Postpolio syndrome (PPS) may affect survivors of paralytic poliomyelitis and is characterised by a complex of neuromuscular symptoms leading to a decline in physical functioning. The effectiveness of pharmacological treatment and rehabilitation management in PPS is not yet established. This is an update of a review first published in 2011.
To systematically review the evidence from randomised and quasi-randomised controlled trials for the effect of any pharmacological or non-pharmacological treatment for PPS compared to placebo, usual care or no treatment. SEARCH METHODS: We searched the following databases on 21 July 2014: Cochrane Neuromuscular Disease Group Specialized Register, the Cochrane Central Register of Controlled Trials (CENTRAL), MEDLINE, EMBASE, PsycINFO and CINAHL Plus. We also checked reference lists of all relevant articles, searched the Database of Abstracts of Reviews of Effects (DARE), the Health Technology Assessment (HTA) Database and trial registers and contacted investigators known to be involved in research in this area.
Randomised and quasi-randomised trials of any form of pharmacological or non-pharmacological treatment for people with PPS. The primary outcome was self perceived activity limitations and secondary outcomes were muscle strength, muscle endurance, fatigue, pain and adverse events.
We used standard methodological procedures expected by The Cochrane Collaboration.
We included 10 pharmacological (modafinil, intravenous immunoglobulin (IVIg), pyridostigmine, lamotrigine, amantadine, prednisone) and three non-pharmacological (muscle strengthening, rehabilitation in a warm climate (that is temperature ± 25°C, dry and sunny) and a cold climate (that is temperature ± 0°C, rainy or snowy), static magnetic fields) studies with a total of 675 participants with PPS in this review. None of the included studies were completely free from any risk of bias, the most prevalent risk of bias being lack of blinding.There was moderate- and low-quality evidence that IVIg has no beneficial effect on activity limitations in the short term and long term, respectively, and inconsistency in the evidence for effectiveness on muscle strength. IVIg caused minor adverse events in a substantial proportion of the participants. Results of one trial provided very low-quality evidence that lamotrigine might be effective in reducing pain and fatigue, resulting in fewer activity limitations without generating adverse events. Data from two single trials suggested that muscle strengthening of thumb muscles (very low-quality evidence) and static magnetic fields (moderate-quality evidence) are safe and beneficial for improving muscle strength and pain, respectively, with unknown effects on activity limitations. Finally, there was evidence varying from very low quality to high quality that modafinil, pyridostigmine, amantadine, prednisone and rehabilitation in a warm or cold climate are not beneficial in PPS.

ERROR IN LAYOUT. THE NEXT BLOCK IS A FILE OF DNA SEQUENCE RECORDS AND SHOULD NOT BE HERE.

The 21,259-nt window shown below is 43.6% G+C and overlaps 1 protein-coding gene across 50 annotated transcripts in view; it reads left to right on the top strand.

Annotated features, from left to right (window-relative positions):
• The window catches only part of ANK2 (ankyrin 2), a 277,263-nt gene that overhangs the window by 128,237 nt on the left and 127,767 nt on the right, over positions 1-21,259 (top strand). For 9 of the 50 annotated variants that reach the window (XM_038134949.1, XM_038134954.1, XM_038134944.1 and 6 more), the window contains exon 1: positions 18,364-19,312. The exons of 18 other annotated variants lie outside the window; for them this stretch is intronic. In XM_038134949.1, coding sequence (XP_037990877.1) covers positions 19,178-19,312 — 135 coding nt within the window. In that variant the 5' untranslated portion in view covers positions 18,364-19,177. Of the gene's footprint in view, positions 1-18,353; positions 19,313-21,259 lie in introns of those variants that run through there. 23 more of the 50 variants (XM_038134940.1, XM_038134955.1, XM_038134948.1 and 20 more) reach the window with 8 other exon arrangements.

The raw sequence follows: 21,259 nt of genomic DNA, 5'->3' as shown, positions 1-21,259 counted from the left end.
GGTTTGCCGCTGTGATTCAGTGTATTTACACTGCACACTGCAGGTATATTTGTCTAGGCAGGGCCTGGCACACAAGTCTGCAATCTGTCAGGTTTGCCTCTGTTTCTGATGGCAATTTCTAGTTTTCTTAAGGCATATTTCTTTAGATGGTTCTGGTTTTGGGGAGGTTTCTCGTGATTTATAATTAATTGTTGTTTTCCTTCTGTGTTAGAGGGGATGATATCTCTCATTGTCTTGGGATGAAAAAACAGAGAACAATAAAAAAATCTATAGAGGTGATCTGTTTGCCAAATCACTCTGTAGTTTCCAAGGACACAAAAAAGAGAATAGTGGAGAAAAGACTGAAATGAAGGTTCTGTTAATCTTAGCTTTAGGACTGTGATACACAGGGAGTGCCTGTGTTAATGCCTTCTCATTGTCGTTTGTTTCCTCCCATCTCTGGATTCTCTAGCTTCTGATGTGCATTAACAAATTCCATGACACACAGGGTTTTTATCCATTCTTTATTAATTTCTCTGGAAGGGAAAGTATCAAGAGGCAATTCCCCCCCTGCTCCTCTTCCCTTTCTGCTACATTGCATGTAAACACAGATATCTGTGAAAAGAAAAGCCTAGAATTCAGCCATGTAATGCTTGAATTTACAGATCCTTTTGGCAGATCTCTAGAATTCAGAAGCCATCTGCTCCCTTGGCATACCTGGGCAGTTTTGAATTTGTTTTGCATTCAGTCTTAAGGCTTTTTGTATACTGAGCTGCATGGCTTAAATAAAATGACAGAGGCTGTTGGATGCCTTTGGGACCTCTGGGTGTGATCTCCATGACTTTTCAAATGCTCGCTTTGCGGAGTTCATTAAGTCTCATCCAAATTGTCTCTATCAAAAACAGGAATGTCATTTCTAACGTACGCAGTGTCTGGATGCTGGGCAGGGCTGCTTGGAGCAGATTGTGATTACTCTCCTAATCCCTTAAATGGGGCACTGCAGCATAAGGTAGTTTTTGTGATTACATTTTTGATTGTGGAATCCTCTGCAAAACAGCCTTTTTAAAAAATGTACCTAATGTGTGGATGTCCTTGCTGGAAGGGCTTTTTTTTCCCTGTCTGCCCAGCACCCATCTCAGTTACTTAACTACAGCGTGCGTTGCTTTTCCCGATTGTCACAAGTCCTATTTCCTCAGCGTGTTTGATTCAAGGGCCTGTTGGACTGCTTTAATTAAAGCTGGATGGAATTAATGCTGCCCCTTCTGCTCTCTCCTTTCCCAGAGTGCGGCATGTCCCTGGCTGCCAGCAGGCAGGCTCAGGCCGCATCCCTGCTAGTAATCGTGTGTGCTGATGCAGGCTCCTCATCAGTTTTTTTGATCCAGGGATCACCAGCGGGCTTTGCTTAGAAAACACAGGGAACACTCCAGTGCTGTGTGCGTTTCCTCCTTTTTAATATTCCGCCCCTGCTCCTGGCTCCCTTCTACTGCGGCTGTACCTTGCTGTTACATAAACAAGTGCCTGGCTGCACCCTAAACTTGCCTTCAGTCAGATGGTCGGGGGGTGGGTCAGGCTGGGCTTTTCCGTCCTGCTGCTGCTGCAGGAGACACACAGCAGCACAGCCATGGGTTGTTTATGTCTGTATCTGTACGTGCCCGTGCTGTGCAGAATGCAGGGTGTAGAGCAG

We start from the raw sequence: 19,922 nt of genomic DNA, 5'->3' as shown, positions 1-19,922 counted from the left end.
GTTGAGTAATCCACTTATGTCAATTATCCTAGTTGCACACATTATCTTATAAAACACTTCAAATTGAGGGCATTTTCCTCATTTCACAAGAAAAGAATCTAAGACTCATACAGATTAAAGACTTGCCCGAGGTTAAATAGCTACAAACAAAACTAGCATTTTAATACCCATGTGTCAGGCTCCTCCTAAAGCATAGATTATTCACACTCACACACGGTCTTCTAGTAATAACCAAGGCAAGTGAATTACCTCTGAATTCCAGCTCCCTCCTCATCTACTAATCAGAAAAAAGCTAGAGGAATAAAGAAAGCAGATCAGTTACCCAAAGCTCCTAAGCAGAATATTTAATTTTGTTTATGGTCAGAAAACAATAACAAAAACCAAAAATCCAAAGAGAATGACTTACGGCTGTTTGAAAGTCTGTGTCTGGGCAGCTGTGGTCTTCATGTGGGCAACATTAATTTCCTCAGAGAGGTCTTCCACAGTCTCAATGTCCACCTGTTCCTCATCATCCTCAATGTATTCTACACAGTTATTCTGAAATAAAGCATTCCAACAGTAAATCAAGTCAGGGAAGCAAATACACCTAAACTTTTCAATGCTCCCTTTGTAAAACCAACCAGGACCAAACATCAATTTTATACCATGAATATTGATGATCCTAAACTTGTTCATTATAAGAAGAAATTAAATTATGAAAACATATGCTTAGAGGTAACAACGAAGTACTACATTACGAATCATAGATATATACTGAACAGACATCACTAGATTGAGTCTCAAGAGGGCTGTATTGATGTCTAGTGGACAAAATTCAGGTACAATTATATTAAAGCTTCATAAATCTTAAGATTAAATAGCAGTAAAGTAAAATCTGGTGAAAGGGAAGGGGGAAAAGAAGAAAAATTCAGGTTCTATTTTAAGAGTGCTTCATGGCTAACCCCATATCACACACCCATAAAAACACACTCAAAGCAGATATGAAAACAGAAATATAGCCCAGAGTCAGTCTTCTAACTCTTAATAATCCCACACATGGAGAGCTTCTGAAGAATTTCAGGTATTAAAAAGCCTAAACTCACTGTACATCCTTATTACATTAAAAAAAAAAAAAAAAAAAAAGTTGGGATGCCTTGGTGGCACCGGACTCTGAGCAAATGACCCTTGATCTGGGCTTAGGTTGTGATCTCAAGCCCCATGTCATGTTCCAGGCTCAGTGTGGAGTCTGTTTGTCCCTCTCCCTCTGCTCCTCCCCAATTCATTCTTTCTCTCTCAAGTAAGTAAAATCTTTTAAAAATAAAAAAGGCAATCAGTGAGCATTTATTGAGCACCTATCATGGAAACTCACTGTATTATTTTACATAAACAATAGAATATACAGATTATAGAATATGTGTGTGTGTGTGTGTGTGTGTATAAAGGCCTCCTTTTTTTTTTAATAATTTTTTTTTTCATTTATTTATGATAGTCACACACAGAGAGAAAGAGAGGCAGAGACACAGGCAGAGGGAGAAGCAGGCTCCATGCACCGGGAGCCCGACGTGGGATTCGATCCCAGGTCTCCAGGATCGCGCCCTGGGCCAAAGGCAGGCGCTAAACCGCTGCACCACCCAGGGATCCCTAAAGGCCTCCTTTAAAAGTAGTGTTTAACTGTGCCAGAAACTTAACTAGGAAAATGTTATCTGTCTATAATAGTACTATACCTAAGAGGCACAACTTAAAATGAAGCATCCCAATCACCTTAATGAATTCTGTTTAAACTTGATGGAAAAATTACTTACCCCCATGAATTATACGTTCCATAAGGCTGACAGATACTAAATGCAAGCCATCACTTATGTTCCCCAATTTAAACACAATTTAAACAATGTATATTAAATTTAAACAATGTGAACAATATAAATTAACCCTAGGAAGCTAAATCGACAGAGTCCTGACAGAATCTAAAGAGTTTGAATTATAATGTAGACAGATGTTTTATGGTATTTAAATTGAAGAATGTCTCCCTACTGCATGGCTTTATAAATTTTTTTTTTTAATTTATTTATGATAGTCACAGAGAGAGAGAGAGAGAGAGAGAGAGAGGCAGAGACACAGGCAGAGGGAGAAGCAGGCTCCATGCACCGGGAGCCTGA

Due to insufficient good-quality data and lack of randomised studies, it was impossible to draw definite conclusions about the effectiveness of interventions for PPS. Results indicated that IVIg, lamotrigine, muscle strengthening exercises and static magnetic fields may be beneficial but need further investigation to clarify whether any real and meaningful effect exists.